An Alumni Story
Kyoko Rabbetts is diverse. She’s 100% Japanese, and she’s 100% authentic in her heritage cuisine. What’s diverse about that? Kyoko is cooking for the locals in Malaysia, a country that prides itself on its own local fare, and they simply can’t get enough of her!
Kyoko started her culinary passion in her early 40s after 15 years of working at Cathay Pacific Airways. She quit her job as a Senior Purser and signed up as a ‘Culinary Craft & Service Excellence’ Diploma student in At-Sunrice GlobalChef Academy; then a small culinary school in Fort Canning that would grow to become one of Singapore’s best schools in Culinary Arts. Her time there taught her the foundational skills and techniques of cooking, and confirmed her new career passion
A change in Kyoko’s personal life saw her moving from Singapore to Malaysia. She added to her education by attending ‘Tsuji Cooking School’ in Japan, a partner of At-Sunrice. Armed with these skills, Kyoko was confident and excited for a challenge, so she returned to Malaysia to change the mindset of Japanese cooking.
The Malaysian local scene embraced her unique yet simple style of Japanese cooking. She was able to shine a light on the fact that ‘fusion’ cooking doesn’t mean it’s unauthentic.
“It’s a regular belief that authentic Japanese food must be just Sushi or Sashimi, and that’s it’s difficult to prepare,” says Kyoko. She was there to do away with those myths and show that there’s a vast expanse of dishes that could be created simply and beautifully, and even taste authentic with local Malay produce.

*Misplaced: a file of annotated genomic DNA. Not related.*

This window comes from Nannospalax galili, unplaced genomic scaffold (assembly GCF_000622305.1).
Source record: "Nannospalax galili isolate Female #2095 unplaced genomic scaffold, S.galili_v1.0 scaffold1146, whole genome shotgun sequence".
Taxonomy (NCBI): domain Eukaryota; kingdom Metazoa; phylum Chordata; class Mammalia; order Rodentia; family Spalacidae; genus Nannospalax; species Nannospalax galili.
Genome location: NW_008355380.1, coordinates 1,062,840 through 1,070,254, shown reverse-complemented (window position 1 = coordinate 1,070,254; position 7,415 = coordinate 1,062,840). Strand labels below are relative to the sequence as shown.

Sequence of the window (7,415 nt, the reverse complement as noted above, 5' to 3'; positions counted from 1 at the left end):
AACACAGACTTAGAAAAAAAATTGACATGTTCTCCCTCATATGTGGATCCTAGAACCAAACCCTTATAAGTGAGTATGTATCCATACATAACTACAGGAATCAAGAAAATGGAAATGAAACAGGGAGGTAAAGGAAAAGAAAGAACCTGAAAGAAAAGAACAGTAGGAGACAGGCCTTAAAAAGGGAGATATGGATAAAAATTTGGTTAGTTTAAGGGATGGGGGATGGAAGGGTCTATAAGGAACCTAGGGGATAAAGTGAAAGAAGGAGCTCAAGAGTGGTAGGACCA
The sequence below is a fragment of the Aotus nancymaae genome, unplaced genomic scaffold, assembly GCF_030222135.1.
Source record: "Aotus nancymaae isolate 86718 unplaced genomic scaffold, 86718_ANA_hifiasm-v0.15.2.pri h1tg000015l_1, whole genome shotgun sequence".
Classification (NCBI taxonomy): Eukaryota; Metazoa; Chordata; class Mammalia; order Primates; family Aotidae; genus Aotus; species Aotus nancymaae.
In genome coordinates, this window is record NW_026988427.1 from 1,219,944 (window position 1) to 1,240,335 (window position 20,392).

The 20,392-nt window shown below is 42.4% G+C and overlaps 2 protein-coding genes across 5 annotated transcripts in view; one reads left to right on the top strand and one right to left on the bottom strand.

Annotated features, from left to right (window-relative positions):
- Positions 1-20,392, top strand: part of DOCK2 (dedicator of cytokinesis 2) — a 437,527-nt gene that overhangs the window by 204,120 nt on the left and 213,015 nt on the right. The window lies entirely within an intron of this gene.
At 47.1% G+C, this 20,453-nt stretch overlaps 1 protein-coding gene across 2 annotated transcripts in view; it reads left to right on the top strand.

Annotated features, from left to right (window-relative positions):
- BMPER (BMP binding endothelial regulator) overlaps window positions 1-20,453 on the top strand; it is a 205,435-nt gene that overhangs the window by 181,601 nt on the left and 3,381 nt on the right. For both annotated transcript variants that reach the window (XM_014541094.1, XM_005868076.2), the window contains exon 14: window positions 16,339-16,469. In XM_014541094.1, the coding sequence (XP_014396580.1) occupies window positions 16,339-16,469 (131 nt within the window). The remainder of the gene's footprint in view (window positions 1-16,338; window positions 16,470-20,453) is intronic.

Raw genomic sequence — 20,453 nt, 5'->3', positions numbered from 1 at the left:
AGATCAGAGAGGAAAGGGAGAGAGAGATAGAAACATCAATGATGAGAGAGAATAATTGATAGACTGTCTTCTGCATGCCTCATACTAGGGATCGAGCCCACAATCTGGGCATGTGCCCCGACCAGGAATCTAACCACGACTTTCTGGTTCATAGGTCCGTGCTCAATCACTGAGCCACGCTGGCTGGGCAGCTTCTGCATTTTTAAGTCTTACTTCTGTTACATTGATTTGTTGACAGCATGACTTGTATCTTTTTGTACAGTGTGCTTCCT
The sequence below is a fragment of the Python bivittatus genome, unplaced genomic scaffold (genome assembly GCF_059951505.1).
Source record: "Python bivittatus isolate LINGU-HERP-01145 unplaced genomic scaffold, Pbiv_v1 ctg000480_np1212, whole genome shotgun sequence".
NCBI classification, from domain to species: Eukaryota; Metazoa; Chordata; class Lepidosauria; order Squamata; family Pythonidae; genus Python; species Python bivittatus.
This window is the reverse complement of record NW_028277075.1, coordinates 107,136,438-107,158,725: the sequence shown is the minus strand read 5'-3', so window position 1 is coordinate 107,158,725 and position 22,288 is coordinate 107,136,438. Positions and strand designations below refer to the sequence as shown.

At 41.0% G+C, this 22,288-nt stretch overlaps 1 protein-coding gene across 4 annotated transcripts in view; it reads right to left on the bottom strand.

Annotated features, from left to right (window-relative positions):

“I met so many lovely Muslim friends. Every time when they asked me to cook Japanese food, I encountered problems. Our key ingredients can’t be used: pork, alcohol and others. Many people are vegetarians, many of them can’t eat beef,” recalls Kyoko.
“That’s when I created my own ‘Japanese crucial key ingredients’ from scratch with all locally available ingredients, such as ‘Dashi’ that can be used for Halal restrictions, both non-vegetarian and vegetarian, and ‘tonkatsu sauce’ – although ‘tonkatsu’ means pork cutlet, there is no pork in this product at all. I created these recipes from locally available natural ingredients that can be eaten by many people with food restrictions in this part of the world”.
Due to the demand, Kyoko decided it was time to share her recipes with the world. Her cookbook ‘New Japanese Kitchen’ was born, revealing what locals really eat in the regular Japanese household, and how easy it is to cook the same dishes in ours. It’s no surprise that she placed 3rd in the Japanese Cuisine sector of the “Gourmand World Cookbook Award”, the most prestigious cook book award in the world.
Kyoko is proof that sometimes the best ideas for success are simply about staying true to who you are, while adapting and sharing that passion for authenticity with others.
If you’re interested to learn sushi-making, take up our newest WSQ Prepare Sushi programme. Sign up here.